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The NCAA has alleged that former South Florida assistant coach Oliver Antigua provided roughly $500 in impermissible benefits and initially lied to NCAA investigators about it, according to the Tampa Bay Times, who obtained the NCAA’s summary disposition report.

Oliver Antigua is the younger brother of Orlando Antigua, who was the head coach at USF until he was fired in January. Now an assistant on Brad Underwood’s staff at Oklahoma State, Orlando was not alleged to have committed an NCAA violation in the report.

Oliver is alleged to have provided the extra benefits to two student-athletes while they were being tutored by the sister-in-law of Gerald Gillion, a special assistant to Orlando who resigned last fall, four months after Oliver did. USF has already self-imposed a $5,000 and reduced their scholarships from 13 to 12, according to the report.

“The University of South Florida and the NCAA continue to work together to resolve the inquiry into violations of NCAA bylaws and university standards by a USF intercollegiate athletic program,” according to a statement released by the school. “USF anticipates having a final resolution with the NCAA sometime this fall. Until the process concludes and the matter is fully resolved, USF cannot provide further comment.”

Villanova lands four-star 2018 guard

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Villanova added its first recruit in the Class of 2018 on Wednesday night.

Jay Wright and his staff landed a verbal commitment from Paul VI Catholic High School’s Brandon Slater, a four-star guard by Rivals as the No. 42 overall prospect in the rising senior class.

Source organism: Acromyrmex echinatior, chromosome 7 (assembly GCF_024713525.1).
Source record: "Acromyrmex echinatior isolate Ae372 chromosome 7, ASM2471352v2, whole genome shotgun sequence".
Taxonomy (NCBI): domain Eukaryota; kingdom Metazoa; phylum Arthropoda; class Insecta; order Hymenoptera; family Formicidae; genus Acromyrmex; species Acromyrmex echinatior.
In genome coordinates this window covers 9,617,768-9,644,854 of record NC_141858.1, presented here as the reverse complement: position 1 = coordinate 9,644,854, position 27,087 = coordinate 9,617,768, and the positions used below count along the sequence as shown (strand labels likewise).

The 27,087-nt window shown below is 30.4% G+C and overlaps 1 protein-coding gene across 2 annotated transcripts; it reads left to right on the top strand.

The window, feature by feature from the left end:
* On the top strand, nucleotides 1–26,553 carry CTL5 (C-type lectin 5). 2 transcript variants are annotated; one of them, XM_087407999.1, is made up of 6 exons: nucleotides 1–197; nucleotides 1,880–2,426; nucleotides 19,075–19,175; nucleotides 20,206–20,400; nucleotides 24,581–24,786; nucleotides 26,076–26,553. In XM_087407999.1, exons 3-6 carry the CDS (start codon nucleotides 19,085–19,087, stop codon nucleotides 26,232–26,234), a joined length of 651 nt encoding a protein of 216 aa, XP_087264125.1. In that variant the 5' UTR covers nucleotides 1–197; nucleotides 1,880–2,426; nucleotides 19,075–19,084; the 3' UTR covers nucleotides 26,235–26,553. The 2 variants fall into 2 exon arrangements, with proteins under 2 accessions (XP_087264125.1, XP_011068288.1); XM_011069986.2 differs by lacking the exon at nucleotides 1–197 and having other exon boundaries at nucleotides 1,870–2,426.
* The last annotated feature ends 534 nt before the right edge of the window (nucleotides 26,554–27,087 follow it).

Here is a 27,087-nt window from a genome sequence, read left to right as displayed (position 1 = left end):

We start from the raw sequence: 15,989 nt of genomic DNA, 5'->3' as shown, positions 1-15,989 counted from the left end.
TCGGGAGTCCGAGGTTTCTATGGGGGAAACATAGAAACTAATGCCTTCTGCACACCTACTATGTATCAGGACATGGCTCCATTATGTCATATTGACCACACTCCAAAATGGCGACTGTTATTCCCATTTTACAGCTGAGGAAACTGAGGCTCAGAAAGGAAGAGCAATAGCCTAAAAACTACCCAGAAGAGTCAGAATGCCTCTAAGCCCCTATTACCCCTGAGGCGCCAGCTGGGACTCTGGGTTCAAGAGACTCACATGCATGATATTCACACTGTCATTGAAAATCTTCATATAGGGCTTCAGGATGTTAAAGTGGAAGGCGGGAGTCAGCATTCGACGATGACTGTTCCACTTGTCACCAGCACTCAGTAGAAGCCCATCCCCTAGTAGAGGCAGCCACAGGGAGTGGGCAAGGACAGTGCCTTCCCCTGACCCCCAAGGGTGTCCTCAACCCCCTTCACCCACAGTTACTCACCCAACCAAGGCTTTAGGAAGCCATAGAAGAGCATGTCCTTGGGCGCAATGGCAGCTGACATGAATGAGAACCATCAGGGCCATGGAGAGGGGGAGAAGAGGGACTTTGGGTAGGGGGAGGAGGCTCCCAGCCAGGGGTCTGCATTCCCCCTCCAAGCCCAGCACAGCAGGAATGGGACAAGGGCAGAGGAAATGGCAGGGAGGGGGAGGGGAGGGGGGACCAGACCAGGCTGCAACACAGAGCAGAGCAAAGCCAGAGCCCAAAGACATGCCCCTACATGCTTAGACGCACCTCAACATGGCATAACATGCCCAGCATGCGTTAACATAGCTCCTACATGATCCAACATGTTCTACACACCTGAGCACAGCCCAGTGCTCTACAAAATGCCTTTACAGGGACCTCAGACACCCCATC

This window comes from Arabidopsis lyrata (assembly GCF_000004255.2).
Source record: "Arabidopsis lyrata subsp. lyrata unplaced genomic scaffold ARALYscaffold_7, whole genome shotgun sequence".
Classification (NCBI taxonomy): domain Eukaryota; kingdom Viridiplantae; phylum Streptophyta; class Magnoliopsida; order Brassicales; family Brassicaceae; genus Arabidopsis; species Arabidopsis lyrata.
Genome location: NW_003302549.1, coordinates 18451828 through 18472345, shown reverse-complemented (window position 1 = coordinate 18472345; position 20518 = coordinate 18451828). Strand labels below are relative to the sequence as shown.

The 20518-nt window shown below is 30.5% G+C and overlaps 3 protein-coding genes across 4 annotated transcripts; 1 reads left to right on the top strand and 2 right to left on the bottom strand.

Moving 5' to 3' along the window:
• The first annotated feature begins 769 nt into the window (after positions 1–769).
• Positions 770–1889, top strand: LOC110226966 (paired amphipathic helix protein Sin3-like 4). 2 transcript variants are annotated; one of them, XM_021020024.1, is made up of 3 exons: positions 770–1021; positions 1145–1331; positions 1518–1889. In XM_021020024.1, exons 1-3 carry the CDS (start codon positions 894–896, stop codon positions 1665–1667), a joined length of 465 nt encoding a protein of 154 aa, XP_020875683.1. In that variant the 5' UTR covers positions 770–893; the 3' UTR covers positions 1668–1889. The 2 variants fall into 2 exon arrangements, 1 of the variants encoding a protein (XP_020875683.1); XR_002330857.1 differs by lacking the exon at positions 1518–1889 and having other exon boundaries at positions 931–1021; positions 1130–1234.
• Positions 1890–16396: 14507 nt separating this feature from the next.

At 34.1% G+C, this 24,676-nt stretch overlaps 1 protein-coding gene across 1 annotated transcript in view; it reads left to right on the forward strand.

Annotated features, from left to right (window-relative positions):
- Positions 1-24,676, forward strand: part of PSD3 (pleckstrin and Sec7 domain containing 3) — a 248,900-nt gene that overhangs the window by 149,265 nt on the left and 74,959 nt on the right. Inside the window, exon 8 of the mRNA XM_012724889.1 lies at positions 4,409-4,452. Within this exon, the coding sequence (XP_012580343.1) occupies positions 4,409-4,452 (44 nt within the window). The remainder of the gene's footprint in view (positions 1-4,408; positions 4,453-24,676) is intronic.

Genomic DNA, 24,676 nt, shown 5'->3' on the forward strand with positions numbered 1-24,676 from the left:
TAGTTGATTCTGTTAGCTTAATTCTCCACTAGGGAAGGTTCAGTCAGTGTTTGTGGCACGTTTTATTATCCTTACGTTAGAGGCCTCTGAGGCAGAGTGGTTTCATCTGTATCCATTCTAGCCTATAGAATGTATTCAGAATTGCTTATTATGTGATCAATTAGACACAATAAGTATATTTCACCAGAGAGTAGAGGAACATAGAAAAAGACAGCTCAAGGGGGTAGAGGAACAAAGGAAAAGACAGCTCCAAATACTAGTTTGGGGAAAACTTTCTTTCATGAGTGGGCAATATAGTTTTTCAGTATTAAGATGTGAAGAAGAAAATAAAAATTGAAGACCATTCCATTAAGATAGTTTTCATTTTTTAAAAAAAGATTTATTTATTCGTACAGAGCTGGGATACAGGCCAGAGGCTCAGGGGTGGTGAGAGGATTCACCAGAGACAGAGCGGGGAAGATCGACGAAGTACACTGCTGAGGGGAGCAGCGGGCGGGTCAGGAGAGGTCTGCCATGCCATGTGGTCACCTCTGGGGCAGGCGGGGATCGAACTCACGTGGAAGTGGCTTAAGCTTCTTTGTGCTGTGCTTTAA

The 6-foot-5 Slater announced his decision via Twitter.

Slater, according to Jeff Borzello of ESPN, picked the Wildcats over Maryland, Miami, South Carolina, and Virginia.

He is currently playing the Nike EYBL with Team Takeover, the same grassroots program that produced current Villanova guard Phil Booth.

Comic-Con forces Providence to play at Alumni Hall for home opener

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Providence will play its first game at Alumni Hall, the on-campus facility, for the first time in 35 years this fall.

The Friars unveiled their 2017-18 non-conference schedule on Thursday afternoon. The team’s home opener will play either Houston Baptist or Belmont in Mullaney Gym inside Alumni Hall.

According to Kevin McNamara of the Providence Journal, the reason for that is a schedule conflict at Providence’s home arena, the Dunkin’ Donuts Center, in downtown Providence. A Comic-Con convention is scheduled Nov. 10-12. As McNamara notes, it’s a busy part of the season for The Dunk. The arena also is home to the Providence Bruins, the American Hockey League affiliate of the Boston Bruins, and by mid-November, their season is in full swing.

The Friars haven’t played at Alumni Hall since 1972, the same year the Dunkin’ Donuts Center was opened. In the three decades since Providence last played a regular season game there, the facility has gone under necessary renovations, as you could imagine. Even with added seats, Mullaney Gym can host a maximum of 1,549. That’s a fraction of what The Dunk’s capacity of 12,400.

Providence will return to its downtown home on Nov. 13, hosting Minnesota as part of the Gavitt Games. The Golden Gophers will likely be a top-20 team to open the season. The Friars, who bring back every notable player from last year’s NCAA Tournament team, is a fringe top-25 team.